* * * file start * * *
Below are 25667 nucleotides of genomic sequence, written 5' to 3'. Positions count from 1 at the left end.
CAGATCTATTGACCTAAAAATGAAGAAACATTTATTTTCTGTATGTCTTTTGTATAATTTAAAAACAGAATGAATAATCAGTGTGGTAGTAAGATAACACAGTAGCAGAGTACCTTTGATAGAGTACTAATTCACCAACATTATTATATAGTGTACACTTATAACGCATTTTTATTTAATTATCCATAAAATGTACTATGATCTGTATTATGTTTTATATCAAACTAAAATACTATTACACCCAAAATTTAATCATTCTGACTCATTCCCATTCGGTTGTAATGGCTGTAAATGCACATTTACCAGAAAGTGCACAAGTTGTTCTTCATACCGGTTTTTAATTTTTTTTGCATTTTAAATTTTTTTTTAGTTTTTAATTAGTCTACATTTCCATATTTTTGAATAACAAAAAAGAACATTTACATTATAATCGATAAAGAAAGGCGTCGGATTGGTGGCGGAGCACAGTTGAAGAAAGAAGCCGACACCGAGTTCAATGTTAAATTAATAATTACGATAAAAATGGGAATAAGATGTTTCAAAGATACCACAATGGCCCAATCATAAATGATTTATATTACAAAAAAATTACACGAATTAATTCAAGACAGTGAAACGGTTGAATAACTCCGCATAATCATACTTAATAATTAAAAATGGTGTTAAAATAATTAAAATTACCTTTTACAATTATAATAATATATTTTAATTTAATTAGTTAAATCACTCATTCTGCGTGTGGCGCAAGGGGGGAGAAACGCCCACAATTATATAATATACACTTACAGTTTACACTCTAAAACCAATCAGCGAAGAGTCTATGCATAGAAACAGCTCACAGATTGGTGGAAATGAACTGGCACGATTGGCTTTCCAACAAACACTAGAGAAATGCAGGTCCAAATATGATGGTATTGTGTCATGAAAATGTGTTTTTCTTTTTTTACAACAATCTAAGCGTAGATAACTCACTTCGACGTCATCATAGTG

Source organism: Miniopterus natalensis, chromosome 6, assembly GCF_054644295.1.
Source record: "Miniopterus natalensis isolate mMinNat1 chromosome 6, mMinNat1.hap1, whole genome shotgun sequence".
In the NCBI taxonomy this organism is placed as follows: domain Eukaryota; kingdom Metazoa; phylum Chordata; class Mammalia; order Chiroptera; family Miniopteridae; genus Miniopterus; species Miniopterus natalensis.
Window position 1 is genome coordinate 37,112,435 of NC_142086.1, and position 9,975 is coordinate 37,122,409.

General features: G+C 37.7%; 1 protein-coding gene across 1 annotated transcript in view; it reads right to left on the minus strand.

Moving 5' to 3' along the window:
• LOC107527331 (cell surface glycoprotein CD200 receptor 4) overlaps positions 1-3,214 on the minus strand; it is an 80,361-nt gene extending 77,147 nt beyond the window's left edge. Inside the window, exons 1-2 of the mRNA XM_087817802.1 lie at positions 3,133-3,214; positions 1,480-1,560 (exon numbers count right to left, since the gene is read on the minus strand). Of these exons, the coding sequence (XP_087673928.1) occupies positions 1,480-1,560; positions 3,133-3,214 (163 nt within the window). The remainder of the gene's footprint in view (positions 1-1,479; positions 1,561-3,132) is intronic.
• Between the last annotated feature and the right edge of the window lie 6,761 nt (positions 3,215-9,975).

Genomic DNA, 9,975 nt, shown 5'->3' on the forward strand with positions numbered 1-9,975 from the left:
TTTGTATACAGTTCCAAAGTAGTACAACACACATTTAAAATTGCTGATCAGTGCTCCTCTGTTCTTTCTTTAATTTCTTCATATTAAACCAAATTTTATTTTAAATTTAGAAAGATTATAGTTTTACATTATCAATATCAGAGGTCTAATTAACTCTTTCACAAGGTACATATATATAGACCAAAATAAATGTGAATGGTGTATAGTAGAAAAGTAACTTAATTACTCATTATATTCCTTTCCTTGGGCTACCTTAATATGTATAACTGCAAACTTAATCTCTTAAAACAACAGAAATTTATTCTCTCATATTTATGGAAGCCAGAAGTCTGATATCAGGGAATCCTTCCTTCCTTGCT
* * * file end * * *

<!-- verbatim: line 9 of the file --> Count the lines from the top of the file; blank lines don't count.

• LOC107527331 (cell surface glycoprotein CD200 receptor 4) overlaps positions 1-3,214 on the minus strand; it is an 80,361-nt gene extending 77,147 nt beyond the window's left edge. Inside the window, exons 1-2 of the mRNA XM_087817802.1 lie at positions 3,133-3,214; positions 1,480-1,560 (exon numbers count right to left, since the gene is read on the minus strand). Of these exons, the coding sequence (XP_087673928.1) occupies positions 1,480-1,560; positions 3,133-3,214 (163 nt within the window). The remainder of the gene's footprint in view (positions 1-1,479; positions 1,561-3,132) is intronic.